Tips for Introducing a New Puppy Dog To Your Family

Bringing a new puppy home is normally an exciting time for humans, but it can be a little daunting for your new best friend.  Follow these helpful tips to make the process less frightening for your dog, and less stressful for everyone.

Tip 1:  Introduce your dog to one member of the family at a time.  After they have accepted the first person, move onto the next.  Reward them with treats for showing calm behaviour.  If they resist contact or if they try to pull away, don’t force it.  Be very patient – this is key.

Tip 2:  When introducing your new puppy to an existing pet, follow the same process as above.  Introduce them one at a time, and reward them with treats for being calm and relaxed.  It’s important to take your time to get this part right – don’t do it if you’re in a rush – find an appropriate time when everyone is relaxed.

Tip 3:  Do the introductions on the floor so all dogs are on an even level.  Resist the temptation to hold your puppy because the other dog(s) may consider them to be jumping the queue in the pecking order and this can lead them to behave aggressively and have the opposite affect of what you want.

Tip 4:  The introduction should take place in a part of the house which is not typically occupied by your existing pet.  This helps to keep the meeting on neutral ground.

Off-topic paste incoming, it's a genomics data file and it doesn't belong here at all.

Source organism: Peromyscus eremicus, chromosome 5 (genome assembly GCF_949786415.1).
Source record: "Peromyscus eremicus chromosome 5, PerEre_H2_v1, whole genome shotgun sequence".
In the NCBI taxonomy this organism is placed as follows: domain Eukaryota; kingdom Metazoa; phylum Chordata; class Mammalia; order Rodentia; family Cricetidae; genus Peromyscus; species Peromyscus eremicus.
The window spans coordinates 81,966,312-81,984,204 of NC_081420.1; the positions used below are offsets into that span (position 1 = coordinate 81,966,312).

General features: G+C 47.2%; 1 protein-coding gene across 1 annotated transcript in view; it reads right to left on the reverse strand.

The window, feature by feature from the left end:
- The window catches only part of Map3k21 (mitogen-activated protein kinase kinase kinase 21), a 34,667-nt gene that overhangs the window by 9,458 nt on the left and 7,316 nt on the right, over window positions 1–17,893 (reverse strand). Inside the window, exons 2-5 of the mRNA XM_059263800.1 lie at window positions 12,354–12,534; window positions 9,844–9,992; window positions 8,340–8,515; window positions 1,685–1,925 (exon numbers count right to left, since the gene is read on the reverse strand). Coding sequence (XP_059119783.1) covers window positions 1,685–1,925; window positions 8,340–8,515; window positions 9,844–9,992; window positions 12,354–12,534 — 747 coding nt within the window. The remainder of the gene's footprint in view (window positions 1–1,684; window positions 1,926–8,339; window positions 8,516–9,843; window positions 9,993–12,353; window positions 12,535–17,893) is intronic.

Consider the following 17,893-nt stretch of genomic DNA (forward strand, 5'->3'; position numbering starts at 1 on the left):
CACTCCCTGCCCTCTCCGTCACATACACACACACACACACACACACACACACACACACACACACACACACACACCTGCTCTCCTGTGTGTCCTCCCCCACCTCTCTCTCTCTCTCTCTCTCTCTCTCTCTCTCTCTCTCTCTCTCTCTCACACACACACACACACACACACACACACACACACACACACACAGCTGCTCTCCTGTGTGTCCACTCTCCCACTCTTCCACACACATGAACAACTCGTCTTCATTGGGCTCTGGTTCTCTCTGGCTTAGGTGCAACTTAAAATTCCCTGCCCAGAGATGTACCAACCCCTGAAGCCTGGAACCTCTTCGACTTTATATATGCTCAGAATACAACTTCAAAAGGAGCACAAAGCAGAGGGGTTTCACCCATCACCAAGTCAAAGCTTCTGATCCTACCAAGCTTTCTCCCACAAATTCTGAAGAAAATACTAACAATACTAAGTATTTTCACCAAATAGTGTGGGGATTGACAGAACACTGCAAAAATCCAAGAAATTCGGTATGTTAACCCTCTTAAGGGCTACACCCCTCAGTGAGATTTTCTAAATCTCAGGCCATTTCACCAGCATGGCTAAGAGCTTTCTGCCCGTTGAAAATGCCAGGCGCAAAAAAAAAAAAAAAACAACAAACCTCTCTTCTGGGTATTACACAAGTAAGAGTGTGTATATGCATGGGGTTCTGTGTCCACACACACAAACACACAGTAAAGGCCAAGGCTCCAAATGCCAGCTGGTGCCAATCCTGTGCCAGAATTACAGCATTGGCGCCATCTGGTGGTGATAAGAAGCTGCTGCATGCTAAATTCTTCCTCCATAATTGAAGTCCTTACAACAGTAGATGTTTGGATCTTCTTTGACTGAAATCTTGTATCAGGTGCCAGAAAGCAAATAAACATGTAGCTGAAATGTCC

Tip 5:  A large space will make the dogs feel more relaxed – confined spaces may make them feel fearful.  Outdoor spaces are ideal because dogs feel safer knowing they have an escape route (even if really they don’t!)

Tip 6:  Start with the pet that is most likely to be receptive to the new puppy, then gradually introduce them to the others.

Tip 7:  Keep older dogs on leads initially you can control them without using physical force.  Look out for signs of discomfort e.g barking, snarling, hissing etc

Tip 8:  Keep the rewards coming but make sure you don’t accidently reward them for poor behaviour.

In summary, the best approach is to introduce your puppy to humans and other pets one at a time, in a neutral environment on the floor and reward good behaviour.

We’d love to hear of any other tips you have –



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